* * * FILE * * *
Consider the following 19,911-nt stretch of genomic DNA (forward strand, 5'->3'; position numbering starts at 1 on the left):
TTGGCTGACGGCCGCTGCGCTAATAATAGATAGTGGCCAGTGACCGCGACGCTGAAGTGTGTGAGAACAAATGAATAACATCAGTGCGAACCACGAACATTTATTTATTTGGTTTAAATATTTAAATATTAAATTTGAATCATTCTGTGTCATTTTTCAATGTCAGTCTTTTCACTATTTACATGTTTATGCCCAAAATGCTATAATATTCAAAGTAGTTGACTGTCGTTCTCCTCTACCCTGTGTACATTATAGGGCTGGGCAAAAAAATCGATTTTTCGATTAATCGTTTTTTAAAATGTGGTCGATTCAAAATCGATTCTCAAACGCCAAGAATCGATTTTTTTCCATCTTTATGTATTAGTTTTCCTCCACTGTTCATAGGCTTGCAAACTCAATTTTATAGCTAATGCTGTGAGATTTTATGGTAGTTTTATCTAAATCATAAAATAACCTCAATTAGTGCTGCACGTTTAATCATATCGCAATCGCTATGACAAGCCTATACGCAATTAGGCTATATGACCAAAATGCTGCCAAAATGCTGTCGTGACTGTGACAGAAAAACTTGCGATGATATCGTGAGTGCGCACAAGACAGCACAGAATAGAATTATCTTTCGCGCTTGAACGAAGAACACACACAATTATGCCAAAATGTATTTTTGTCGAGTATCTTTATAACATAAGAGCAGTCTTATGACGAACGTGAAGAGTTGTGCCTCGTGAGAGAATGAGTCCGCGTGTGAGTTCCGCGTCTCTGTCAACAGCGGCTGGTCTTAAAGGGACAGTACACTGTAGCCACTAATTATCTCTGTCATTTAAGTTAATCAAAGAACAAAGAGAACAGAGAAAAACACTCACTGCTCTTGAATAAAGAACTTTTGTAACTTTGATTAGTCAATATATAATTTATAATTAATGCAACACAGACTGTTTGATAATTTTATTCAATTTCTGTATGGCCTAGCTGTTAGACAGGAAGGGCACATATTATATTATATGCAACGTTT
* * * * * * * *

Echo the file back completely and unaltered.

Consider the following 19,911-nt stretch of genomic DNA (forward strand, 5'->3'; position numbering starts at 1 on the left):
TTGGCTGACGGCCGCTGCGCTAATAATAGATAGTGGCCAGTGACCGCGACGCTGAAGTGTGTGAGAACAAATGAATAACATCAGTGCGAACCACGAACATTTATTTATTTGGTTTAAATATTTAAATATTAAATTTGAATCATTCTGTGTCATTTTTCAATGTCAGTCTTTTCACTATTTACATGTTTATGCCCAAAATGCTATAATATTCAAAGTAGTTGACTGTCGTTCTCCTCTACCCTGTGTACATTATAGGGCTGGGCAAAAAAATCGATTTTTCGATTAATCGTTTTTTAAAATGTGGTCGATTCAAAATCGATTCTCAAACGCCAAGAATCGATTTTTTTCCATCTTTATGTATTAGTTTTCCTCCACTGTTCATAGGCTTGCAAACTCAATTTTATAGCTAATGCTGTGAGATTTTATGGTAGTTTTATCTAAATCATAAAATAACCTCAATTAGTGCTGCACGTTTAATCATATCGCAATCGCTATGACAAGCCTATACGCAATTAGGCTATATGACCAAAATGCTGCCAAAATGCTGTCGTGACTGTGACAGAAAAACTTGCGATGATATCGTGAGTGCGCACAAGACAGCACAGAATAGAATTATCTTTCGCGCTTGAACGAAGAACACACACAATTATGCCAAAATGTATTTTTGTCGAGTATCTTTATAACATAAGAGCAGTCTTATGACGAACGTGAAGAGTTGTGCCTCGTGAGAGAATGAGTCCGCGTGTGAGTTCCGCGTCTCTGTCAACAGCGGCTGGTCTTAAAGGGACAGTACACTGTAGCCACTAATTATCTCTGTCATTTAAGTTAATCAAAGAACAAAGAGAACAGAGAAAAACACTCACTGCTCTTGAATAAAGAACTTTTGTAACTTTGATTAGTCAATATATAATTTATAATTAATGCAACACAGACTGTTTGATAATTTTATTCAATTTCTGTATGGCCTAGCTGTTAGACAGGAAGGGCACATATTATATTATATGCAACGTTT